Remedies That Help With Pain

Living With a Chronically Ill Spouse: What to Expect and What You Can Do To Help

February 18th, 2018

There are a number of resources out there for living with chronic pain, and for good reason. The majority of the attention should always be given to the people actually in pain. They’re the ones who have to schedule their life around their pain, and they’re the ones who have to find treatments to make their pain more bearable. To upstage that with sympathy pains is just disrespectful.

But living with someone with chronic pain can be a pain unto itself. It’s hard to watch someone you love suffer. Friends and family always find themselves wanting to do more, while simultaneously afraid that anything they do might make it worse. If you’re close to someone with chronic pain, you might try to take responsibility for them, putting all your energy into helping them. It’s a difficult balance to achieve:
supportful while not neglecting your own self-care, encouraging without being dismissive.

The best thing you can do to help your loved one with chronic pain is to understand, as best you can, their condition and how it affects them.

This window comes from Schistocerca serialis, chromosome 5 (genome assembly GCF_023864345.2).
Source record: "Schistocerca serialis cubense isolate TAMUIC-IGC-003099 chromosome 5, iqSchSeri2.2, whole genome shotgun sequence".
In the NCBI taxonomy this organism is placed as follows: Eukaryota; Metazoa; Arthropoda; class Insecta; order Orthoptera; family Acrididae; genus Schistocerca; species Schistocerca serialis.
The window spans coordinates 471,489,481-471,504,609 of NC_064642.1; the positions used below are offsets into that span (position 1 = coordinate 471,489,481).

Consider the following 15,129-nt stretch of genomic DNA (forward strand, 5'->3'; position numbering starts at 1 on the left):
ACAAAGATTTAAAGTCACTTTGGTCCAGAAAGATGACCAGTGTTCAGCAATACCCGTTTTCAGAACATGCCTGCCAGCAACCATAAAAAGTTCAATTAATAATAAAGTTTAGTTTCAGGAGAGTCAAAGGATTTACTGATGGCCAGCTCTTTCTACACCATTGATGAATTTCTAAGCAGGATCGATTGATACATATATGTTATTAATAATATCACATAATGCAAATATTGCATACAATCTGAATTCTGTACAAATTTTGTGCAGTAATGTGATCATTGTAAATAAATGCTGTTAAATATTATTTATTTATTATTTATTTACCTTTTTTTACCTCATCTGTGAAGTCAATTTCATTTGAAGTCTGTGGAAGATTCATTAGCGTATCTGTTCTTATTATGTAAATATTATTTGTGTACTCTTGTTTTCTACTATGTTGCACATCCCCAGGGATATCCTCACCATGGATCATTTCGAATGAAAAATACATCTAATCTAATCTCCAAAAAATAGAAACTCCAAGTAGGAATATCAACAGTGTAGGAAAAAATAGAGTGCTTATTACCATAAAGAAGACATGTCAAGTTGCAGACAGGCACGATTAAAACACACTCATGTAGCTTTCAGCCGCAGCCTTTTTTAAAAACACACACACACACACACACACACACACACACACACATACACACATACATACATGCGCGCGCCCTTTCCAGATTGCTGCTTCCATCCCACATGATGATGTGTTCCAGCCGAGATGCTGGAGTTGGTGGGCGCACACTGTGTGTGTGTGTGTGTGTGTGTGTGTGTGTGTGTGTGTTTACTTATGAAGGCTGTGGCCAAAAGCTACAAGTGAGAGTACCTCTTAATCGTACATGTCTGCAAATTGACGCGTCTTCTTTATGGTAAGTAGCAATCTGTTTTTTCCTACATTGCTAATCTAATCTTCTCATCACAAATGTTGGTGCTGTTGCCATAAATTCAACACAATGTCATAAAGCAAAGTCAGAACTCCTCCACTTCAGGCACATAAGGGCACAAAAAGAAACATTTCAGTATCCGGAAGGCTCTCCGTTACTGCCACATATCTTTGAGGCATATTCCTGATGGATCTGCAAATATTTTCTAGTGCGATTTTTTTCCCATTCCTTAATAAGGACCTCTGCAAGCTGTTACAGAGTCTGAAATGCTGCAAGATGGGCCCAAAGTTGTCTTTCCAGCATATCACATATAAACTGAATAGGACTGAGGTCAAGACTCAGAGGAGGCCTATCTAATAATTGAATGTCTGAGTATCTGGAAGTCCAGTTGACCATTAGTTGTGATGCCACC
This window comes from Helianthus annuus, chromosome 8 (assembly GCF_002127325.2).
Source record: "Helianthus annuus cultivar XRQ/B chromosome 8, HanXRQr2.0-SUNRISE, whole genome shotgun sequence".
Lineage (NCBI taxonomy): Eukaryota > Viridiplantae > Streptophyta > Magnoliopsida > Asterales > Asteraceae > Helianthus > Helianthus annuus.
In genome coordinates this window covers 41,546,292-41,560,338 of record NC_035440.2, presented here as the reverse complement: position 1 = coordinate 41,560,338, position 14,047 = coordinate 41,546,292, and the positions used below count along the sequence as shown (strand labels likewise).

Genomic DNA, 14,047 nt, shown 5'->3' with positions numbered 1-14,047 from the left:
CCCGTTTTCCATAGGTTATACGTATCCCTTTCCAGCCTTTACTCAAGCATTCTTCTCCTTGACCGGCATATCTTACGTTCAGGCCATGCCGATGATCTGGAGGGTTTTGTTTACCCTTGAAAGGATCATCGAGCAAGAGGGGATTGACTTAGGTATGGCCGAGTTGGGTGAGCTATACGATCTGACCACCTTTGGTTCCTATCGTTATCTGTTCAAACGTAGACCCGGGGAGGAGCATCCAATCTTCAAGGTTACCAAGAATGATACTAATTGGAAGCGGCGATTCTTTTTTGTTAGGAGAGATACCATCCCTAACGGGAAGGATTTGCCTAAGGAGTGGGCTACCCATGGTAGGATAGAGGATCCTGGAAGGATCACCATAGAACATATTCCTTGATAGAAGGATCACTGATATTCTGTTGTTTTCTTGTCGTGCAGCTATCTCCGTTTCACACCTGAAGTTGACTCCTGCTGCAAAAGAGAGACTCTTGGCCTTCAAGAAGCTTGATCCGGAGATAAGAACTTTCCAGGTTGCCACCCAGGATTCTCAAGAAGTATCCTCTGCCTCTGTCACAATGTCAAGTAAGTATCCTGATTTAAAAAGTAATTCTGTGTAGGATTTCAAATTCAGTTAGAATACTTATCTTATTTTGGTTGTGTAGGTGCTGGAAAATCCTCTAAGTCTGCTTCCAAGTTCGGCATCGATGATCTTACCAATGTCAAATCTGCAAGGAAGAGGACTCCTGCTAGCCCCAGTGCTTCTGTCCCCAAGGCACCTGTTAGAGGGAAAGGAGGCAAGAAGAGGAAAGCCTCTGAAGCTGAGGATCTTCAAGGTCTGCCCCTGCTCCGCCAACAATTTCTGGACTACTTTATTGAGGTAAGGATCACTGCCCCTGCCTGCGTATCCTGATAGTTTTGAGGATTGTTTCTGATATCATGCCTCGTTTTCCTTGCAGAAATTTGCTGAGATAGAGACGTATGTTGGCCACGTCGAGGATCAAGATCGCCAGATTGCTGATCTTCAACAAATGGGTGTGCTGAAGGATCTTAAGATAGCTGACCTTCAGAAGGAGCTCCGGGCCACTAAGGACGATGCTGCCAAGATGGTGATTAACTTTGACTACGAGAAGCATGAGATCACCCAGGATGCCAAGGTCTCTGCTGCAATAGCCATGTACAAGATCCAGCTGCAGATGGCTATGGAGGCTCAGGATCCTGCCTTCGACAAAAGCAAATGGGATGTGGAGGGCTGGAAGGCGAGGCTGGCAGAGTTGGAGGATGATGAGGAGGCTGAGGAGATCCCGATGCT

What is Chronic Pain?

Infographic about living with someone with chronic pain

Simply put, chronic pain is any pain lasting for longer than 12 weeks.1 This pain may be as a result of a previous injury or surgery, nerve damage, pain from a related condition like arthritis or fibromyalgia, or even stress. In a previous blog [link when available], we discussed the characteristics of chronic pain. This is a very chronic condition, so much so that in 2012, 11.2% of American adults claimed they had experienced pain every day for the past three months.2 It occurs most commonly, though not exclusively, in older adults and more frequently in women than men.

Fortunately, there are treatments that have proven effective. Physical therapy, chiropractic care, and gentle exercise work for some, while others might need steroid shots. Some chronic pain patients found that changing their diet or adding dietary supplements reduced their chronic pain. The most effective treatment depends on the individual and their pain, so it’s best for your loved one with chronic pain to speak to a specialist for the best results.3

What to Expect When Living With Someone With Chronic Pain

Your loved one with chronic pain will have good days and bad days. If their pain is constant, good days will be the days when the pain is minimal. If they experience their pain in flares, they may even have periods of time in which they feel no pain at all. The bad days will be days when the pain flares up.  There are a few ways for patients with chronic pain to predict a flare coming on. Often it starts slowly with tingling or unidentifiable discomfort. Occasional shooting pains may occur and the flare builds from there.

Because their life is so dictated by their pain level, often when living with someone with chronic pain, your home life might also be dictated by their pain level. It’s important to be prepared for not just the physical symptoms of your loved one’s chronic pain but the emotional symptoms.